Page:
Managing supplier quality - best practices

Managing supplier quality – best practices

Managing Supplier quality management is emerging as a leading business practice and significant investments are being made in systems and processes to improve supplier quality. It has taken hold in the manufacturing sector but evidence shows that it is rapidly becoming applied in the services sector.
Supplier performance is about more than achieving the best purchase price. It is also about measuring and monitoring the supplier’s delivery reliability, inventory levels and his all round responsiveness to problem resolution and communication.
There are some best practices to promote consistency and a high level of supplier quality:

  • Track the cost of poor quality through measuring both materials and other related supply chain costs. Most companies fail to do this so they carry the costs of scrap, rework, return freight and recall expenses themselves. These costs should be recovered from the supplier and it is an effective way to introduce business discipline and accountability.
  • Conduct regular audits at the supplier to ensure that they are following approved processes and identify deviations. Set up a plan for corrective actions jointly and agree a fair timeframe. This can be a provision in the contract.
  • Implement a supplier scorecard or ratings for all suppliers which provides a relative measure of performance for a supplier against his peers. Recording levels of achievement mean that they can be tracked over time and used as a basis for improvement plans.
  •  Developing and maintaining an open and trusting interactive relationship between buyer and supplier. Having a collaborative planning process will promote mutual success.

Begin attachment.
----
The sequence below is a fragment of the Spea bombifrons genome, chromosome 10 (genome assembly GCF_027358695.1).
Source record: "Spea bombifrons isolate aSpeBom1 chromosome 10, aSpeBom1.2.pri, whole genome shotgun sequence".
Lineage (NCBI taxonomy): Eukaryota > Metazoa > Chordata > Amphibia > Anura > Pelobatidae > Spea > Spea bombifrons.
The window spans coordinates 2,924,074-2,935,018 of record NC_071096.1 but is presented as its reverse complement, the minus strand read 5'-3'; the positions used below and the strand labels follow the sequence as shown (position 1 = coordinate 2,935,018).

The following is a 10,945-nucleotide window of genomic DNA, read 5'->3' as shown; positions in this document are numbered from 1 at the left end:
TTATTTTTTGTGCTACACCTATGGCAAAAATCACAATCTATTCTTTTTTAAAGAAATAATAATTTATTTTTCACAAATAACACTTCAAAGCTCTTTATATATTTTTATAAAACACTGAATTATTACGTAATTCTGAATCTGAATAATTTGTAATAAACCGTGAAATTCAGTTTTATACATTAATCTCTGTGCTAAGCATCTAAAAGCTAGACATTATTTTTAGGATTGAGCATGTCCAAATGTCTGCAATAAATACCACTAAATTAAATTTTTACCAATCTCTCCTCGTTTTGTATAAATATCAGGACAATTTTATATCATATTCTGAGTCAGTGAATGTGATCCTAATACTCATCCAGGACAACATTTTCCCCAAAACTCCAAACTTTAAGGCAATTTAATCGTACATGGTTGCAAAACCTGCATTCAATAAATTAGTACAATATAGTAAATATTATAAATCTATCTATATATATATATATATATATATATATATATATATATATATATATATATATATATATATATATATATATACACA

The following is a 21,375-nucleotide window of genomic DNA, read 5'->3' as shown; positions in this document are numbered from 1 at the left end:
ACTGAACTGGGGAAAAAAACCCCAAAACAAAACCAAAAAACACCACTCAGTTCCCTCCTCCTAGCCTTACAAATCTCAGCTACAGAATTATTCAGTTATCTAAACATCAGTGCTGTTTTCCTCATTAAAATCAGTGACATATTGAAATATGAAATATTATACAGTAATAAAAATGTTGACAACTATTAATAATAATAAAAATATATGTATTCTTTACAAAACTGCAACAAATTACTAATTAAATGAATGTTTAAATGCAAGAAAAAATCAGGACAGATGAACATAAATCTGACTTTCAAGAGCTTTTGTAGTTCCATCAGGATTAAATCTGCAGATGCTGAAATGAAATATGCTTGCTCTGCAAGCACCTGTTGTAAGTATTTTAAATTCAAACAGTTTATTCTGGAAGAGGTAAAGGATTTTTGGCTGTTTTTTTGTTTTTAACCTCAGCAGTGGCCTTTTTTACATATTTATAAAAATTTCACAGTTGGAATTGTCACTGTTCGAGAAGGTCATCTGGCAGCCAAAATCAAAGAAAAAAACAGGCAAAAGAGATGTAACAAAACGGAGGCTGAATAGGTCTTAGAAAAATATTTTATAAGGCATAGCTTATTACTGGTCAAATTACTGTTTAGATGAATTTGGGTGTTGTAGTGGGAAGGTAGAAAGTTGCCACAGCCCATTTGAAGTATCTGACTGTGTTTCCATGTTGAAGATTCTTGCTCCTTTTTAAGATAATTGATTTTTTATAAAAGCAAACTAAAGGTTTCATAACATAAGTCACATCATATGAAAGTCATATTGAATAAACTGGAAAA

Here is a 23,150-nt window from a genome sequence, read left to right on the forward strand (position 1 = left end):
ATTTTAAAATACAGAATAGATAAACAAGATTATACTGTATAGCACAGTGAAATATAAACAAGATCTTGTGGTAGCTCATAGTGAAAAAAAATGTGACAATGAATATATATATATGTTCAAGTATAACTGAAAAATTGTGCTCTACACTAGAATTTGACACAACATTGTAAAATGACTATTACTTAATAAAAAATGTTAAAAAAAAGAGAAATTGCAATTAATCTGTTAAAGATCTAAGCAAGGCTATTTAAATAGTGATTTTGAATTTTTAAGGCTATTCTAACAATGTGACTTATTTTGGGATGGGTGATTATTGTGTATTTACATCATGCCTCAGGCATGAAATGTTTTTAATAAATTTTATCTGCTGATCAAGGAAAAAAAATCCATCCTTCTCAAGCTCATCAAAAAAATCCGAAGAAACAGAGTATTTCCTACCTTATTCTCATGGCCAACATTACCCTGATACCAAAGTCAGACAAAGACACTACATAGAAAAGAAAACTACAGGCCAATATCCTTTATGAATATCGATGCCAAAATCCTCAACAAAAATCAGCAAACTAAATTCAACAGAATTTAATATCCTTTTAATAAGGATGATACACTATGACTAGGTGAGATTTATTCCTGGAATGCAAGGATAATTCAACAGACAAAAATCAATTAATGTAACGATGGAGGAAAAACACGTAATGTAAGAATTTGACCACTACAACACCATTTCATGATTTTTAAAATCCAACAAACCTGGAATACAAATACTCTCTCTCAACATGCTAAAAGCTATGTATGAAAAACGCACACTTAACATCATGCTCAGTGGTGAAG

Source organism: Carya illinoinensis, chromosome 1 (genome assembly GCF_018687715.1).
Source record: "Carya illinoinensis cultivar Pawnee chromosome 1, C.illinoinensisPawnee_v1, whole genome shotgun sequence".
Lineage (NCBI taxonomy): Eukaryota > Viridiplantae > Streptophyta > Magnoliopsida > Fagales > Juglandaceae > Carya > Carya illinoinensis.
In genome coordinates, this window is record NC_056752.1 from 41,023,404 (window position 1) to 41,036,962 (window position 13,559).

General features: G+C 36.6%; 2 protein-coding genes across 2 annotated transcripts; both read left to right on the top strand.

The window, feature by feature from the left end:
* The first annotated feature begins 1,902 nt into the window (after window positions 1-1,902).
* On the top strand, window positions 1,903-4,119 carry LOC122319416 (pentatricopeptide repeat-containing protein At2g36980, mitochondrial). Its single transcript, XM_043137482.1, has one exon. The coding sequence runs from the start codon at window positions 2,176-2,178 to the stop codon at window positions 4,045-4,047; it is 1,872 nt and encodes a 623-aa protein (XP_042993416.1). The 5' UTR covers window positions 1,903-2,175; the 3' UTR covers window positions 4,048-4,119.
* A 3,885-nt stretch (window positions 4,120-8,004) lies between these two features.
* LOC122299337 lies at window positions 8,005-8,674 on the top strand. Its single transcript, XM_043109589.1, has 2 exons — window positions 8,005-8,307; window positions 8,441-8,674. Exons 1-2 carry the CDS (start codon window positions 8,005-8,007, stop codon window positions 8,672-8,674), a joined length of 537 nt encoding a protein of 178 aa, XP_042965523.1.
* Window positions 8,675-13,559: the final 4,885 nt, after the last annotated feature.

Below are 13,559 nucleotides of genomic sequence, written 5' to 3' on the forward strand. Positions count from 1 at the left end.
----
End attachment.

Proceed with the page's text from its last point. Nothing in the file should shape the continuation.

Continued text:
• Our mission is 100% of materials and services used by Intel and its customers will function as expected at the lowest total cost. Clear and high quality communication between suppliers and Intel is one of the key items to achieve this mission.”
  • Anand P. Shah, Director, Materials Quality and Reliability, Intel Corporation
  • Implement a formal web-based quality management system that links both organizations data and is user friendly where it is affordable. Also look for certification by International Organization for Standardization (ISO) that ensures a minimum level of quality for both goods and services. External product certification systems and services test samples on a repetitive basis to ensure consistency of quality.

Supplier quality is the responsibility of senior management as it is critical to the longevity and profitability of the organization.

Next week’s tip is on identifying the various risks in a contract with a supplier and how best to manage them.